The tissues were disrupted by TISSUEMISER (Fisher) in lysis buffer (1- PBS, 0.5% Triton X-100 with protease inhibitors). The lysates were centrifuged at 20,000 × g for 20 min. The supernatants were loaded onto a 20–60% sucrose gradient. The gradient was centrifuged at 100,000 × g for 14 h using a TH-660 rotor Thermo Scientific (Asheville, NC). Two hundred-microliter fractions were taken from the top and precipitated by cold acetone. Precipitated samples were spun at 20,000 × g for 15 min. The pellets were dissolved in SDS-PAGE sample buffer.
The cells were lysed in assay buffer (50 mm Tris-HCl, pH 8.0, 50 mm KCl, 10 mm CaCl2, 10% glycerol). Equal amount of proteins were mixed with 200 μg/ml thermolysin at 4 °C for the times indicated, and the reactions were stopped by the addition of EDTA to achieve a final concentration of 10 mm.
Previous studies have demonstrated that BBS7, which is an integral part of the BBSome, interacts with the BBS-chaperonin complex (20). The fact that all components of the BBS-chaperonin complex are chaperonin type proteins except for BBS7 suggests that BBS7 may serve as a substrate for the BBS-chaperonin complex and be stabilized by the complex. How BBS7 makes the transition from the BBS-chaperonin complex to the BBSome complex is currently unknown. To address this question, we utilized several approaches that result in the accumulation of distinct BBSome assembly intermediates. Point mutations utilized in this study are summarized in supplemental Fig. S1. When we overexpress FLAG-tagged BBS7 containing the point mutation T211I in 293T cells, the mutant BBS7T211I has a decreased ability to interact with endogenous BBSome subunits compared with WT BBS7 as determined by co-immunoprecipitation using FLAG antibody. However, immunoprecipitation of BBS7T211I pulls down relatively more BBS2 than other BBSome proteins (e.g., BBS1 or BBS4) (Fig. 1A), indicating that there is a binary interaction between BBS7T211I and BBS2 that is trapped (does not proceed to the next step in assembly).
We next knocked down BBS2 to determine the effect this has on BBSome assembly. Knockdown of BBS2 decreases the association of BBS7 with BBS1, whereas knockdown of BBS1 does not affect the association of BBS7 with BBS2 (Fig. 1B). This indicates that BBS2 and BBS7 can associate with each other independent of BBS1. Similar results showing stable interaction of BBS2 with BBS7 are obtained with tissue from mutant mice that express a mutant form of BBS1 with an arginine for methionine mutation at amino acid 390 (Bbs1M390) (Fig. 2C). This finding further supports the concept that BBS7 binds to BBS2 independent of binding to BBS1 and other BBSome proteins. Consistent with this result, BBS7 interacts strongly with BBS2 and weakly with BBS1 in pairwise interaction assays (supplemental Fig. S2A).
Next, we overexpressed FLAG-tagged BBS9 in 293T cells and used BBS9 to pull down endogenous BBSome subunits. Immunoprecipitation of exogenously expressed BBS9 results in immunoprecipitation of substantial amounts of BBS2 and BBS7, whereas only small amounts of BBS1 and BBS4 are pulled down under these conditions (Fig. 1C). This result indicates that BBS9 forms a ternary complex with BBS2 and BBS7. To further support the existence of a BBS2-BBS7-BBS9 ternary complex, we knock down BBS9 expression using RNAi. Knockdown of BBS9 does not affect the association of BBS7 with BBS2, indicating that the BBS7/BBS2 interaction is not dependent on BBS9. However, knockdown of BBS9 greatly decreases the association of BBS1, BBS4, and BBS8 with BBS2 (Fig. 1D).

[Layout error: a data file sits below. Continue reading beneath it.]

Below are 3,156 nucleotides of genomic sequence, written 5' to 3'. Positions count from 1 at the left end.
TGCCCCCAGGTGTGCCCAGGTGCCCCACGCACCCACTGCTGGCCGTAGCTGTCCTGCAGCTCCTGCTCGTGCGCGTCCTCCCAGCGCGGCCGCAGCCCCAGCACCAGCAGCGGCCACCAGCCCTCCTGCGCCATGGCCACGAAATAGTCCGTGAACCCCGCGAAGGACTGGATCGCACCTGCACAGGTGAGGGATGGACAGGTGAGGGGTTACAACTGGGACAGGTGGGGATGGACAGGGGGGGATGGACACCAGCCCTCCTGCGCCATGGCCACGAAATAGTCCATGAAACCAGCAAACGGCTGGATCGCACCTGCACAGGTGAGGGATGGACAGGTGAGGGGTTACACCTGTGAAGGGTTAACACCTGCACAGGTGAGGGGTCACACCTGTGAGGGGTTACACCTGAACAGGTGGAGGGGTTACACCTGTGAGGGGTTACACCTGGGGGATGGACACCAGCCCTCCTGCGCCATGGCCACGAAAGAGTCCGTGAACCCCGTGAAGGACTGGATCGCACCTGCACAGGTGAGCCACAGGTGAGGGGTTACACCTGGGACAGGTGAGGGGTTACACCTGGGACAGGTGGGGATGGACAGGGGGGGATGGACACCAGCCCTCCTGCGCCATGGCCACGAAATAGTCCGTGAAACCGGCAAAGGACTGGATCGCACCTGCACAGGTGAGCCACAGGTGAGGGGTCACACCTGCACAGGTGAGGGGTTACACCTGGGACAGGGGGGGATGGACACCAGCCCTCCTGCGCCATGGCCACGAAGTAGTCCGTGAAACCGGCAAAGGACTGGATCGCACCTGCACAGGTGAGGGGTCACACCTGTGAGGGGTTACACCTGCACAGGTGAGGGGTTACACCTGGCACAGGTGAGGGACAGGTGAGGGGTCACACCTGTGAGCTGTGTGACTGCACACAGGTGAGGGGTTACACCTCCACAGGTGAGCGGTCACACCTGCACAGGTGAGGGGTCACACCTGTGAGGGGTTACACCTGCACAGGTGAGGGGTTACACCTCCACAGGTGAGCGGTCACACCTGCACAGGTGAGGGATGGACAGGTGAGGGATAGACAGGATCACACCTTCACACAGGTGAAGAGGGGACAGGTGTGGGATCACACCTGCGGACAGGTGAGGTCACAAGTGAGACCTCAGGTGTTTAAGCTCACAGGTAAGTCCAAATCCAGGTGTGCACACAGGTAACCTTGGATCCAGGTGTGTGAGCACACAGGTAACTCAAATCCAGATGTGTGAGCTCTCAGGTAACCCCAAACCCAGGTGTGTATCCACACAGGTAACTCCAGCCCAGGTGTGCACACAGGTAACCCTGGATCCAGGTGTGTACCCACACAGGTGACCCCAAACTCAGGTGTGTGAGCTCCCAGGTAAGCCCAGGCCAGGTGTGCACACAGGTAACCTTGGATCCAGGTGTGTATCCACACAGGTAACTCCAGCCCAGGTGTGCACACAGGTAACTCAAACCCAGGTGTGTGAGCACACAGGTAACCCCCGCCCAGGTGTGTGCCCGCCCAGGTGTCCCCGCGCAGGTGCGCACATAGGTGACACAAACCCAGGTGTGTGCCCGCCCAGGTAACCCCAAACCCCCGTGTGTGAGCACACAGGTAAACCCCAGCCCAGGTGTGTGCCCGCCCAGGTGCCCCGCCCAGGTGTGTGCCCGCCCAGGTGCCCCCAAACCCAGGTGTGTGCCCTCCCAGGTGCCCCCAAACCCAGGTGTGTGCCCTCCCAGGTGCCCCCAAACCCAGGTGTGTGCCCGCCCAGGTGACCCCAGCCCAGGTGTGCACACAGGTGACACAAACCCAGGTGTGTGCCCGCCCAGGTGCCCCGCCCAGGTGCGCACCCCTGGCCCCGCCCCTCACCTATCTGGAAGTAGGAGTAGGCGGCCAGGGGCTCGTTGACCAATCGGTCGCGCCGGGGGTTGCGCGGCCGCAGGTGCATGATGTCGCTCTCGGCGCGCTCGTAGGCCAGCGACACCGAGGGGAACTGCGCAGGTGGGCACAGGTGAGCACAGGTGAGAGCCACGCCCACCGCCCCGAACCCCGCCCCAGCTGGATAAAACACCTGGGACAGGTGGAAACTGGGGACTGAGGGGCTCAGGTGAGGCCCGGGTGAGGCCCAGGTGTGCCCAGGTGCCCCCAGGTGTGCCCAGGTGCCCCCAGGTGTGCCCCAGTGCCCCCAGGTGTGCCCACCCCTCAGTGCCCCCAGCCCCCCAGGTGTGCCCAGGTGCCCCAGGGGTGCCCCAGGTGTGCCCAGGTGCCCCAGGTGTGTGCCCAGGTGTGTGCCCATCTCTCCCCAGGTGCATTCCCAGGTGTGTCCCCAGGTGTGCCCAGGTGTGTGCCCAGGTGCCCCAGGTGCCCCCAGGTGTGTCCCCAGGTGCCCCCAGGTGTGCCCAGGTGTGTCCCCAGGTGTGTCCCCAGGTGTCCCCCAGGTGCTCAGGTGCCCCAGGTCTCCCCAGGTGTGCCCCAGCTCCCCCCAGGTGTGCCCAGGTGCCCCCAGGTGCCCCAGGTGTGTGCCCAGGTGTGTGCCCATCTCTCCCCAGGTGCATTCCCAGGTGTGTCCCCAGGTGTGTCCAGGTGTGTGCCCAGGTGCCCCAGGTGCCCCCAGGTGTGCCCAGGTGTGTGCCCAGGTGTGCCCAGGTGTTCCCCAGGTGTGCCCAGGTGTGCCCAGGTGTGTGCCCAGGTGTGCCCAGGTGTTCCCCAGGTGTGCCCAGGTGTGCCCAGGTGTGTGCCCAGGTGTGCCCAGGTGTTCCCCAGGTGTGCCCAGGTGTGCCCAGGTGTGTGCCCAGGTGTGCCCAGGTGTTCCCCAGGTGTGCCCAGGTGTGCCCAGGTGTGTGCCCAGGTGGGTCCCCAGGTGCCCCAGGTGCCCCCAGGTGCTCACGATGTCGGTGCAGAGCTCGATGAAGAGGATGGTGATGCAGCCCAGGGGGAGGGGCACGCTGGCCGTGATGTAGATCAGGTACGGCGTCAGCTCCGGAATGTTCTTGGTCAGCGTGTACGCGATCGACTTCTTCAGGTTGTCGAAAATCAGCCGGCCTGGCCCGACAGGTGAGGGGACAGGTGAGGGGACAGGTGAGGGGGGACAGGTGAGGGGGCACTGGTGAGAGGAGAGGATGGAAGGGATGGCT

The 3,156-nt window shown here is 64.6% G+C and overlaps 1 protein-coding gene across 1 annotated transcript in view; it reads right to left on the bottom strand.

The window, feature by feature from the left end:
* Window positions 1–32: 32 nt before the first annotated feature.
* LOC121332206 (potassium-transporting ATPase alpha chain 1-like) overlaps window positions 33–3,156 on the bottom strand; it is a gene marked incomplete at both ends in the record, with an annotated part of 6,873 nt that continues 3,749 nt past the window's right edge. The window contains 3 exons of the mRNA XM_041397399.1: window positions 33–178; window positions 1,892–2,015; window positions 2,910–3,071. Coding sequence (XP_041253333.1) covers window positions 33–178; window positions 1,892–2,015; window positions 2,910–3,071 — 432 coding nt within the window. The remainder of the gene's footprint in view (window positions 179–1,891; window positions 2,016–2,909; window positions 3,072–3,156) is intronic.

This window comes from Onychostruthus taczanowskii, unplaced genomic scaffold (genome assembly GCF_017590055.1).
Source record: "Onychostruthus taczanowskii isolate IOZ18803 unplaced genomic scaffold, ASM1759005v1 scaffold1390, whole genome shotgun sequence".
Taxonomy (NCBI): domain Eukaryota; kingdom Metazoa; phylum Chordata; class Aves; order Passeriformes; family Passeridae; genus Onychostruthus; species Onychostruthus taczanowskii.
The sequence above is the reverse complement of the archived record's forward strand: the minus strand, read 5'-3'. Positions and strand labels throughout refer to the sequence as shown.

Consistent with this result, pairwise interaction studies show that BBS2 directly interacts with BBS7 and BBS9, whereas BBS7 and BBS9 do not directly interact, rather they only interact in the presence of BBS2 (supplemental Fig. S2B). We refer to the ternary complex consisting of BBS2-BBS7-BBS9 as the BBSome core complex because this complex appears to be a central component required for the formation of the complete BBSome.
Our pairwise interaction studies showed that BBS9 directly interacts with several BBSome subunits including BBS2, BBS1, BBS5, and BBS8, establishing BBS9 as a central scaffold of the BBSome (10). To determine the interdependence with which other BBSome subunits are incorporated into the BBSome, we utilized tissues from BBS mutant mice generated in our laboratory (21–24). Western blotting of testicular tissue (which expresses large amounts of BBS proteins) showed that Bbs1M390R/M390R mice have decreased BBS1 protein levels, but other BBSome subunits protein levels are similar to WT levels (Fig. 2A). Sucrose gradient analysis reveals that the BBS1M390R mutation associates normally with all BBSome proteins, except for BBS4 (Fig. 2B). The majority of BBS4 is dissociated from the BBSome in Bbs1M390R/M390R mutant mouse tissue. To confirm this result, we immunoprecipitated the endogenous BBSome from Bbs1M390R/M390R mutant mice using antibody against BBS2. As expected, BBS1 is missing from the complex along with BBS4 (Fig. 2C).
To confirm that BBS1M390R mutant protein affects BBS4 incorporation into the BBSome, we co-transfected Myc-tagged BBS1 with FLAG-tagged BBSome subunits into 293T cells. BBS1M390R mutant protein has greatly reduced interaction with BBS4 (Fig. 2D), but normal interactions with BBS9 and BBS2. Taken together, these data indicate that BBS1 is incorporated into the BBSome before BBS4 (Fig. 2E). Using a similar approach, we demonstrate that the loss of BBS4 does not affect the incorporation of other BBSome subunits (including BBS1) into the BBSome (Fig. 3, A and B), indicating that BBS4 is the last subunit to be added to the BBSome (Fig. 3C).